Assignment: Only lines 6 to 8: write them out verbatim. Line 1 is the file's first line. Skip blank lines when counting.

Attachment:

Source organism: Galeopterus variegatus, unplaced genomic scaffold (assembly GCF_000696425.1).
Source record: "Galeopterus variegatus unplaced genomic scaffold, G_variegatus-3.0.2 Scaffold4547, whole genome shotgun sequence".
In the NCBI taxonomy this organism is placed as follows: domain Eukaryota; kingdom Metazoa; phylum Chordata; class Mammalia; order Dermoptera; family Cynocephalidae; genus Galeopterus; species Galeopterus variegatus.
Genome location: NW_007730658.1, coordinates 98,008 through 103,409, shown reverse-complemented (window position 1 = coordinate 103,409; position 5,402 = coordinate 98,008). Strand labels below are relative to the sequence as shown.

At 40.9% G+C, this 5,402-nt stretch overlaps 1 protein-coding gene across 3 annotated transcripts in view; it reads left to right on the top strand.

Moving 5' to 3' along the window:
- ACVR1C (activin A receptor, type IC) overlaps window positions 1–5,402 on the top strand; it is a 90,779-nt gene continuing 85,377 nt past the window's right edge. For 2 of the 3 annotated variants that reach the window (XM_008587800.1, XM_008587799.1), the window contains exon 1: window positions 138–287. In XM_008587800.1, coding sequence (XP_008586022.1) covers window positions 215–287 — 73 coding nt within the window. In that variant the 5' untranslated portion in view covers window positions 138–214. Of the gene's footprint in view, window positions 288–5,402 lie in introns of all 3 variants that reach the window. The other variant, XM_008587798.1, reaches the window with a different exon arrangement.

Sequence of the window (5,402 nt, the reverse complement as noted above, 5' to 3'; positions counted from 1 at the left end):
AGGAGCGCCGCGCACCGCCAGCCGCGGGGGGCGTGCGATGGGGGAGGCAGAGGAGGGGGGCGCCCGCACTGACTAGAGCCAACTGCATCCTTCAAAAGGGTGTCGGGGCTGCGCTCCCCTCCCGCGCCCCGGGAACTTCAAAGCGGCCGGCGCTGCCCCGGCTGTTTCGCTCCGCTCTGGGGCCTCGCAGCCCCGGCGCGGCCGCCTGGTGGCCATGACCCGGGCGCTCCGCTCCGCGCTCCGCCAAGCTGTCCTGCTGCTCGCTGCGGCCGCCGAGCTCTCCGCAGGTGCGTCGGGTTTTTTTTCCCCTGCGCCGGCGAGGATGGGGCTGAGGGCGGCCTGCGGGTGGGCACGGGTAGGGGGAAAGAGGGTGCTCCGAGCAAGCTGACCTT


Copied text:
Moving 5' to 3' along the window:
- ACVR1C (activin A receptor, type IC) overlaps window positions 1–5,402 on the top strand; it is a 90,779-nt gene continuing 85,377 nt past the window's right edge. For 2 of the 3 annotated variants that reach the window (XM_008587800.1, XM_008587799.1), the window contains exon 1: window positions 138–287. In XM_008587800.1, coding sequence (XP_008586022.1) covers window positions 215–287 — 73 coding nt within the window. In that variant the 5' untranslated portion in view covers window positions 138–214. Of the gene's footprint in view, window positions 288–5,402 lie in introns of all 3 variants that reach the window. The other variant, XM_008587798.1, reaches the window with a different exon arrangement.

Sequence of the window (5,402 nt, the reverse complement as noted above, 5' to 3'; positions counted from 1 at the left end):